Will markets suffer?
Stock markets are likely to be volatile this year, given the numerous elections in Europe and the establishment of a new administration in America, but nobody can say with certainty where markets such as the FTSE 100 will end.
Dean Turner, an economist at UBS Wealth Management, explained that in itself Article 50 being triggered won’t have a significant impact.
“It’s fully expected. I don’t think there’s any expectation in the market now that it won’t be triggered.”
However, markets could suffer if negotiations prove difficult, while quick agreements on issues such as the mooted £50bn EU exit fee will likely result in a positive reaction.
Clarity around how the negotiations are going may not appear until after the German elections in September, meaning markets should focus on fundamental measures such as earnings in the meantime, according to Mr Turner.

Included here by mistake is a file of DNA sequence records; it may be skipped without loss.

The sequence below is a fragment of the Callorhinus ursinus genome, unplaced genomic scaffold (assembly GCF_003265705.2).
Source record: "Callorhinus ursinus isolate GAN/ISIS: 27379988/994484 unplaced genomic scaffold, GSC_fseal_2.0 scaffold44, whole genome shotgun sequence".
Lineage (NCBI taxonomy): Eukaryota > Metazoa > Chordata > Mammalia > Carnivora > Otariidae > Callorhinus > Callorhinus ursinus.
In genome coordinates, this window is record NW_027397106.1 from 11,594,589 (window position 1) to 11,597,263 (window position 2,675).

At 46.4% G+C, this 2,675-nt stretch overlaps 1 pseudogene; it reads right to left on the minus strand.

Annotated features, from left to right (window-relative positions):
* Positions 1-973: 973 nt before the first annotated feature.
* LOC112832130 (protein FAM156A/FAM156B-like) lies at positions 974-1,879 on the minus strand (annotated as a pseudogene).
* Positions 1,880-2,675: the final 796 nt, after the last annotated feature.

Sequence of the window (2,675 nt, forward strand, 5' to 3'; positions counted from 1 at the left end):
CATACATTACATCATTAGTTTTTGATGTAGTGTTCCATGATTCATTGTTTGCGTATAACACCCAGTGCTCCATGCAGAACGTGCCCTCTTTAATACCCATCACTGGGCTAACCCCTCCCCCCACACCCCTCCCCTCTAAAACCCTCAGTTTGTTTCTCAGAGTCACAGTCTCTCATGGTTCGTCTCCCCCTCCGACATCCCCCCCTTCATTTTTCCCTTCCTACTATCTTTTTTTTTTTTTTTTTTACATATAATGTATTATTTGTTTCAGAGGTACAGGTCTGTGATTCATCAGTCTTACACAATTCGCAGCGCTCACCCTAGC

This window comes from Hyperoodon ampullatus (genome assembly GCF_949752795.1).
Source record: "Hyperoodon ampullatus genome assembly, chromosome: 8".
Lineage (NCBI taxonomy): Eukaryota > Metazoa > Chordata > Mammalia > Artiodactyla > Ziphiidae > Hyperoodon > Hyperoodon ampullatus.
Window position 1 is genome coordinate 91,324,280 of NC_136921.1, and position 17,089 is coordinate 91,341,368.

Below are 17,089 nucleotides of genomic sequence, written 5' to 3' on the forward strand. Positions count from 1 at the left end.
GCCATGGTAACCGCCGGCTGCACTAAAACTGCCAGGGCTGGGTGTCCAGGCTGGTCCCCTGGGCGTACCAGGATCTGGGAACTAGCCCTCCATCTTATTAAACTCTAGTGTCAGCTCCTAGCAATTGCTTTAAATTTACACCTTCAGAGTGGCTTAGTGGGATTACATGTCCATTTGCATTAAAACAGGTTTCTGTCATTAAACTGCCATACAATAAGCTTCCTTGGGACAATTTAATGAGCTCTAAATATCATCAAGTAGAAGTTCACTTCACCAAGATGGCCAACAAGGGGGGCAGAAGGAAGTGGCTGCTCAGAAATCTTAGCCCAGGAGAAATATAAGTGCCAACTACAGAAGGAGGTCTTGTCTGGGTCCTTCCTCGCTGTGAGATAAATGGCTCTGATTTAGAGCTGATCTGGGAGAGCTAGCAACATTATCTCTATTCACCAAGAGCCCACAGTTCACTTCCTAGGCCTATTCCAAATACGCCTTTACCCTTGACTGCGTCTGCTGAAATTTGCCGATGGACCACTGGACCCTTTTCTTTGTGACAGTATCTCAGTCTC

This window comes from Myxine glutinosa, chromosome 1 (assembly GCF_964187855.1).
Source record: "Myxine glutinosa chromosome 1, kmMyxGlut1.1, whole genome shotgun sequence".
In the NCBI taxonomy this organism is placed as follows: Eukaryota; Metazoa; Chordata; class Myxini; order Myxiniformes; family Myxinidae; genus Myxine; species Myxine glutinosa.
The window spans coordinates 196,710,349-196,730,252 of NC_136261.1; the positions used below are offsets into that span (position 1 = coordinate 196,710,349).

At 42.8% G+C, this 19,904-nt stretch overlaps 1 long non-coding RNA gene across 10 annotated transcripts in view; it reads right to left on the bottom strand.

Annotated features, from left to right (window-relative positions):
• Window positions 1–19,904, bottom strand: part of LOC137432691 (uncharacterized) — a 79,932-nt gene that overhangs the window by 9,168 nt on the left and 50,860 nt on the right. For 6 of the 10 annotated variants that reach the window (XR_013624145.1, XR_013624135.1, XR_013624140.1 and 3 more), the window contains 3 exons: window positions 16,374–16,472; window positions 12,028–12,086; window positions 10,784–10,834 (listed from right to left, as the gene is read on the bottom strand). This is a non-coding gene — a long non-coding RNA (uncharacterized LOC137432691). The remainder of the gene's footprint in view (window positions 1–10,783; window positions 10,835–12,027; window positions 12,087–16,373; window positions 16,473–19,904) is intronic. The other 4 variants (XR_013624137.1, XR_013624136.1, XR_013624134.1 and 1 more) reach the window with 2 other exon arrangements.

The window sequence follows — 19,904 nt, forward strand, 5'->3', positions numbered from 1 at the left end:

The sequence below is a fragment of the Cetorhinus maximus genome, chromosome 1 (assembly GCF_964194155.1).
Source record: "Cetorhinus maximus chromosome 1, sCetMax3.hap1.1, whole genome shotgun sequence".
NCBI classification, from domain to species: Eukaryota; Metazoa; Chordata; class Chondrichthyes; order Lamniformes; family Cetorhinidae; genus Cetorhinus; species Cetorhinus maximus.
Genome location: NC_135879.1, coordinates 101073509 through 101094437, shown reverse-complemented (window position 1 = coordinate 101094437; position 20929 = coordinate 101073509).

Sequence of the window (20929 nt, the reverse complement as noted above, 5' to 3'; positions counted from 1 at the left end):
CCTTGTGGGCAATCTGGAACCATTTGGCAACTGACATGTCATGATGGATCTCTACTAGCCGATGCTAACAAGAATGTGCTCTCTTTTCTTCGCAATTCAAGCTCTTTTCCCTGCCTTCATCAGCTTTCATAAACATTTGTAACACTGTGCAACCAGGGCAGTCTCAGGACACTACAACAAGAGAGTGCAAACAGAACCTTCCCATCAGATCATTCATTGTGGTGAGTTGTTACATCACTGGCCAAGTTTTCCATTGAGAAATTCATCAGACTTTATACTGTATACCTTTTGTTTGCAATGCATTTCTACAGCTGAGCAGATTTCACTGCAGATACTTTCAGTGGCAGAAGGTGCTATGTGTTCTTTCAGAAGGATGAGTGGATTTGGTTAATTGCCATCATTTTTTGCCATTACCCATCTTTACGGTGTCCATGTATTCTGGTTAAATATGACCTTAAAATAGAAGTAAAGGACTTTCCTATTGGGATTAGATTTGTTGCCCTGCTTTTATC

In this scenario, the short term outlook could be positive. The earnings of FTSE 100 companies have been good, in part due to the rebound of oil and commodity prices. The weakening of the pound has boosted earnings too, and no major increase in the value of the pound is expected to derail that.
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